June 11, 2004
UK Shareholders at a loss with Caribbean bananas

British High Commissioner to the OECS John White said this week that, while supermarkets in the United Kingdom have underpinned bananas from the Windward Islands for a number of years, their loyalty to the region “has cost their shareholders and continues to cost their shareholders very considerable sums of money every year.” {{more}}
White said, as the UK is called upon to honour its obligations under the World Trade Organization, it cannot promise success for the industry in the future. He said that what the UK can do is try to understand the issues that confront the region and the proposals that the region may have for the inevitable adjustment process.
The British High Commissioner however stated that he wanted to make it clear the United Kingdom continues to value the trade in bananas that it has enjoyed with the Caribbean for many years.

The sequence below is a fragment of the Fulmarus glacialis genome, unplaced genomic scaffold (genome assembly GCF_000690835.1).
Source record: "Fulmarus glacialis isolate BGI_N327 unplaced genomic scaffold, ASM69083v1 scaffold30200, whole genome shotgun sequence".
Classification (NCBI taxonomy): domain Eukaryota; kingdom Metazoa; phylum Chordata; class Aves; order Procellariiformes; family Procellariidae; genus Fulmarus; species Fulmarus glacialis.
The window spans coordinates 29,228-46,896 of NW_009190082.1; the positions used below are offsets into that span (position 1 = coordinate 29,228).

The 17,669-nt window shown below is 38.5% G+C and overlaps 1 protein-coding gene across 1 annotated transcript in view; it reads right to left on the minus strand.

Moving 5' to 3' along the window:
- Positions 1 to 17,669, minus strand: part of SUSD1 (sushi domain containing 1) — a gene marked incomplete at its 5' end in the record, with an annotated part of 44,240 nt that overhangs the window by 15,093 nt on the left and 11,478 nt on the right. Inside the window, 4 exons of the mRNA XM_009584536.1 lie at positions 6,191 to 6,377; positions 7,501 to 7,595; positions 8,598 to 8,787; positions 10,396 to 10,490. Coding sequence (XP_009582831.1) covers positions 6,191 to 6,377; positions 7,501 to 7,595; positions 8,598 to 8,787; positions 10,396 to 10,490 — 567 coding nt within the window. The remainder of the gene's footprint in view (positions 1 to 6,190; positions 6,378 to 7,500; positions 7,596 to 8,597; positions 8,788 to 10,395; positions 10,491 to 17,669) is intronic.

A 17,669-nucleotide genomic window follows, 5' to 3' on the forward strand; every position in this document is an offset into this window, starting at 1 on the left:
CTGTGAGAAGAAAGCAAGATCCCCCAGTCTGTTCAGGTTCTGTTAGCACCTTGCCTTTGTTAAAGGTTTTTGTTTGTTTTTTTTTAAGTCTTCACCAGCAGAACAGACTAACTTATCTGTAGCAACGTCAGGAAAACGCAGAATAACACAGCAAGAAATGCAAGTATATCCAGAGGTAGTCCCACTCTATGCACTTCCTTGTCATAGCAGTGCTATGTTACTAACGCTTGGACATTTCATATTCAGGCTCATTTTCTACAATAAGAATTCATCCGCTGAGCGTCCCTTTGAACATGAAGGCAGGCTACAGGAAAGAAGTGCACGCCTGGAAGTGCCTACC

Bananas coming from the Caribbean account for quarter of the bananas that enter the UK.
Change, said White, is inevitable. He indicated that the present marketing arrangement cannot and will not continue.
According to the ambassador, adjustments will have to be made, but the UK remains committed to helping Caribbean countries affected, especially the Windward Island countries, to meet the challenges of adjusting.
The challenges he spoke of had to do with improving the productivity of the region’s marketing aspects of the banana industry through the adoption of a new regime “and perhaps a more nimble marketing strategy.” He also spoke of the issue of diversifying the agricultural sector to that of competitive crops and the challenge of simply ceasing banana production altogether.
The High Commissioner also mentioned that the banana industry in the region was facing a big challenge from drug trafficking, which, he said, poses serious competition to the industry.
White then questioned whether in the long term “it’s wise to try to maintain and prop up an industry facing so many challenges.”
He, however, promised that the UK would continue to work with the region to secure a banana future.